This is something I have to reflect upon.
I'm under the impression that commercial exploitation destroys anything good that comes from hacking.
At times, I'd like a license stricter then AGPL for my code, just to protect it from "the market".
And I refuse to accept that being commercial is the only way to be useful to people. That's the ethics of Capitalism, and I don't like it.
@Shamar @kaniini @starbreaker @rysiek I'm skeptical of and concerned about commercial exploitation too. Problem is, "noncommercial" doesn't fix the things you'll expect it to, and will prevent things you want.
Here's a question: if Linux were noncommercial, should a community run nonprofit be legally allowed to run it in a commercially run hosting service / datacenter? Even if the hosting service profits from it? Can the cooperative collect dues?
Have you seen the peer production license? http://wiki.p2pfoundation.net/Peer_Production_License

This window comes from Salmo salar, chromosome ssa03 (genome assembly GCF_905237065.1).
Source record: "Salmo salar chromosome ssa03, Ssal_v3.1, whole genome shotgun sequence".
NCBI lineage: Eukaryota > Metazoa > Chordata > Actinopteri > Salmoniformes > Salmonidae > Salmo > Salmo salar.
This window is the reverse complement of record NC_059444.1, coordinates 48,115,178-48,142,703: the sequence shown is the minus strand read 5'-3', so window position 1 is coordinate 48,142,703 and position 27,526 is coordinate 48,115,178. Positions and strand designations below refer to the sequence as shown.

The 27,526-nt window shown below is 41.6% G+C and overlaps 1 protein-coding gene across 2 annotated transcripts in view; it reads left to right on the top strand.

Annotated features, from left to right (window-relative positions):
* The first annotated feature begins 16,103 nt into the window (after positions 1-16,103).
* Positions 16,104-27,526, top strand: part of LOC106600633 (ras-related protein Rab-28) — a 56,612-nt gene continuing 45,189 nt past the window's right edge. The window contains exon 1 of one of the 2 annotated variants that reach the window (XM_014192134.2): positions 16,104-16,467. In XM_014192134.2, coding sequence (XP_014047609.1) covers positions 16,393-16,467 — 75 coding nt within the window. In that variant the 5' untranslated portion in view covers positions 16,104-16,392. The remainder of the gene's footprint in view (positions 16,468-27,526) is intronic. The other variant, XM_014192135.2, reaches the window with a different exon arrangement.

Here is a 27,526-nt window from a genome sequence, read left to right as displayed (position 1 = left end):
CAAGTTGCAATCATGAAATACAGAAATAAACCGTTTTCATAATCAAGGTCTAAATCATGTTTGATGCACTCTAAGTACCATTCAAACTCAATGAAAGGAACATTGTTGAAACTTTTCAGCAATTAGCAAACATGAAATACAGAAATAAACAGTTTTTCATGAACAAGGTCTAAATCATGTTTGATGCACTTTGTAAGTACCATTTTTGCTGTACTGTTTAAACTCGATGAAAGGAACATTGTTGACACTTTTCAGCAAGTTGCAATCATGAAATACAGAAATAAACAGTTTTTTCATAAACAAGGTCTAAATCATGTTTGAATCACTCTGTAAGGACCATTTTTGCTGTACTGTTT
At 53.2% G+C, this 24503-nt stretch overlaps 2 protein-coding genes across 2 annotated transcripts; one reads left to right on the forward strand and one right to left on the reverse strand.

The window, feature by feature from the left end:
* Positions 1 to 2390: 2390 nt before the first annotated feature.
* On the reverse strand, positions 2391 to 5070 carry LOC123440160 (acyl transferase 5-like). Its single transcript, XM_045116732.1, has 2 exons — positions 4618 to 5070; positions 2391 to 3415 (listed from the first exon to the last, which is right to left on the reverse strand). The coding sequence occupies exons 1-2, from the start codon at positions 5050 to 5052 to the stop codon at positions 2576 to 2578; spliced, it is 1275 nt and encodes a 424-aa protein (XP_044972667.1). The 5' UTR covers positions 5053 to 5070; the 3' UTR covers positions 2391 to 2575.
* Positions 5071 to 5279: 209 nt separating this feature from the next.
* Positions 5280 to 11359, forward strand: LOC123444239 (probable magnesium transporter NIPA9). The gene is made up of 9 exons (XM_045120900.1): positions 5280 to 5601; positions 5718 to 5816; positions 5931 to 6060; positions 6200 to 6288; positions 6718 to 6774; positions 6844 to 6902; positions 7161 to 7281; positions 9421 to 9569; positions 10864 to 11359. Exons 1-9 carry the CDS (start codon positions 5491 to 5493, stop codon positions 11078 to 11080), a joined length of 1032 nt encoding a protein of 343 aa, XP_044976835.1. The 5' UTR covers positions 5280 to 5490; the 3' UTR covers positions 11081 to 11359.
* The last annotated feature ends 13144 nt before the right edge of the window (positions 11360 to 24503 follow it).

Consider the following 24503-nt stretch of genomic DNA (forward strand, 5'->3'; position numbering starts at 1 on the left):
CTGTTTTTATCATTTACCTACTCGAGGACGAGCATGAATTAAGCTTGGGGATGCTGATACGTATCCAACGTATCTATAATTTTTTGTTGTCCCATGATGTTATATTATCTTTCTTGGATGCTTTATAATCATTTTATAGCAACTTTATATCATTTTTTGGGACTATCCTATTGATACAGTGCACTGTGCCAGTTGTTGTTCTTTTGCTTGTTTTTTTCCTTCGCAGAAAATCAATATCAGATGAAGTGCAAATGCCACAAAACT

I think its a bit better than a blanket NC license. What I really want is a license requiring income from a commercial entity be used to improve the software. Either by spending time working on it, or paying for others time.
I've always read it this way too.
But recently I started to think that Stallman, as smart as he is, is still grown in a capitalist culture and subconsciously absorbed many of this culture's assumptions/requirements.
My recent answer to the "why block good uses related to money" is: because they have proved to break the good qualities of the software itself, in the long run.
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